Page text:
Traditional savings accounts do not offer the ability to invest, but account holders can earn interest on their funds.

A self-directed HSA allows account holders to invest in a wide range of investment options including: individual stocks, ETFs, mutual funds, CDs, and bonds.

A guided portfolio HSA gives account holders personalized investment suggestions based on the account holder’s preferred risk profile and how long they have until retirement.

If an HSA provider allows HSA funds to be invested, account holders will have two actual accounts under their HSA umbrella: a cash account and an investment account. The cash account is where contributions are deposited and from where they pay for qualified medical expenses. The investment account is what is used to buy and sell investments.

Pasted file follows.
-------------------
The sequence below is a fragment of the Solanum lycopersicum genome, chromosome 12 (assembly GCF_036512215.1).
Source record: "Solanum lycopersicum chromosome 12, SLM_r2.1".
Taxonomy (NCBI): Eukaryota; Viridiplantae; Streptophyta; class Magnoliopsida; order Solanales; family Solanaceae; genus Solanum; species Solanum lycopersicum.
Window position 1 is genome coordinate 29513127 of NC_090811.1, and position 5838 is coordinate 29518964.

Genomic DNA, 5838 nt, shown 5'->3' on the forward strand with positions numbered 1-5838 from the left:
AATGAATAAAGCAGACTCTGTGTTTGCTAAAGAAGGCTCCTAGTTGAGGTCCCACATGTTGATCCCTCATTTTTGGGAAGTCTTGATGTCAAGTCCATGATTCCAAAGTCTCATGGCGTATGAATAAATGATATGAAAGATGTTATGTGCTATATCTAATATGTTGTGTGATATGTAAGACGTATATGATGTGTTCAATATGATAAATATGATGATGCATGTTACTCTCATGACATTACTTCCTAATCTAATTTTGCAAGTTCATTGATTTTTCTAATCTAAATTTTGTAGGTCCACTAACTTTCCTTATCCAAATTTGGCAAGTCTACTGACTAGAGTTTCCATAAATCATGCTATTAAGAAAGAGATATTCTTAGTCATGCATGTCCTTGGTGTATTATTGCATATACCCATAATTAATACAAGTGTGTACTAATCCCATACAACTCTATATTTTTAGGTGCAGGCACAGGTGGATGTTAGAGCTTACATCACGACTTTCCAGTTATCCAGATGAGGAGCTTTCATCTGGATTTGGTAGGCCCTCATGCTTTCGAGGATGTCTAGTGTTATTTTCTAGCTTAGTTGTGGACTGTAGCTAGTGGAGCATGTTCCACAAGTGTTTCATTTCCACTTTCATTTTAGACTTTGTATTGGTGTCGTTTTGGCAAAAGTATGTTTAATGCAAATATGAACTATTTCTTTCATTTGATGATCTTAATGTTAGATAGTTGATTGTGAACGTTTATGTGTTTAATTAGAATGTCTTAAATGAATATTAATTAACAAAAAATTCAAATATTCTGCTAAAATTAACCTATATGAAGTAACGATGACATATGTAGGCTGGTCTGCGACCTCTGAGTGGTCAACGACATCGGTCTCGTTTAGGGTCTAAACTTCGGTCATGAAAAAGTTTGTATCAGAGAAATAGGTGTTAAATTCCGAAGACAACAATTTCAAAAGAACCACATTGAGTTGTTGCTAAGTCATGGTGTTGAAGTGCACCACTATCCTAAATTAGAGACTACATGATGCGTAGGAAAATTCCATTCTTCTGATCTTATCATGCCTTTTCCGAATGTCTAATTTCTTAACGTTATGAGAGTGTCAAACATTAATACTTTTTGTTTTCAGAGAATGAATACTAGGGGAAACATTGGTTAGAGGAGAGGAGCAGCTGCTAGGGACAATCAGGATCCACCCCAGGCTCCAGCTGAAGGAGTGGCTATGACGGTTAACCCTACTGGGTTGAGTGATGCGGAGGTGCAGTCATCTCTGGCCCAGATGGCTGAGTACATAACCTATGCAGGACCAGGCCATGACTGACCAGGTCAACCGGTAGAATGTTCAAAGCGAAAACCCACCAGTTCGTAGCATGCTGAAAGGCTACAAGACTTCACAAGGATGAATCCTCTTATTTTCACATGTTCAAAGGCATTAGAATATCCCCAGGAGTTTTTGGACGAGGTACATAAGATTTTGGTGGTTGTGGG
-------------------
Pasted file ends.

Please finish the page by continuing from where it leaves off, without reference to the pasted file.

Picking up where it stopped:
Some HSAs, like Lively's, offer first-dollar investing, though many providers require minimum account balances in order to invest HSA funds. All types of investments are typically subject to some fees, whether those are commissions, trading fees, or other varieties of fees.

Learn more about HSAs and investments.

What is an HSA catch-up contribution?

If an individual is enrolled in a HDHP that is HSA-eligible, and is at least 55 years old—or will turn 55 any time in the calendar year—they can contribute an additional $1,000 a year to their HSA. Once they are enrolled in Medicare—typically age 65—they are no longer allowed to contribute to an HSA. But using the 10-year window between the ages of 55 and 65 to make higher “catch-up” contributions can be valuable come retirement, as it gives the account holder more tax-free dollars to use for out-of-pocket medical expenses at any time in retirement.

How does an HSA work in retirement?

HSAs are an excellent option for saving for healthcare in retirement, when medical expenses tend to increase. Once the account holder decides to participate in any type of Medicare (Part A, Part B, Part C - Medicare Advantage plans, Part D, and Medigap), they can no longer contribute to an HSA.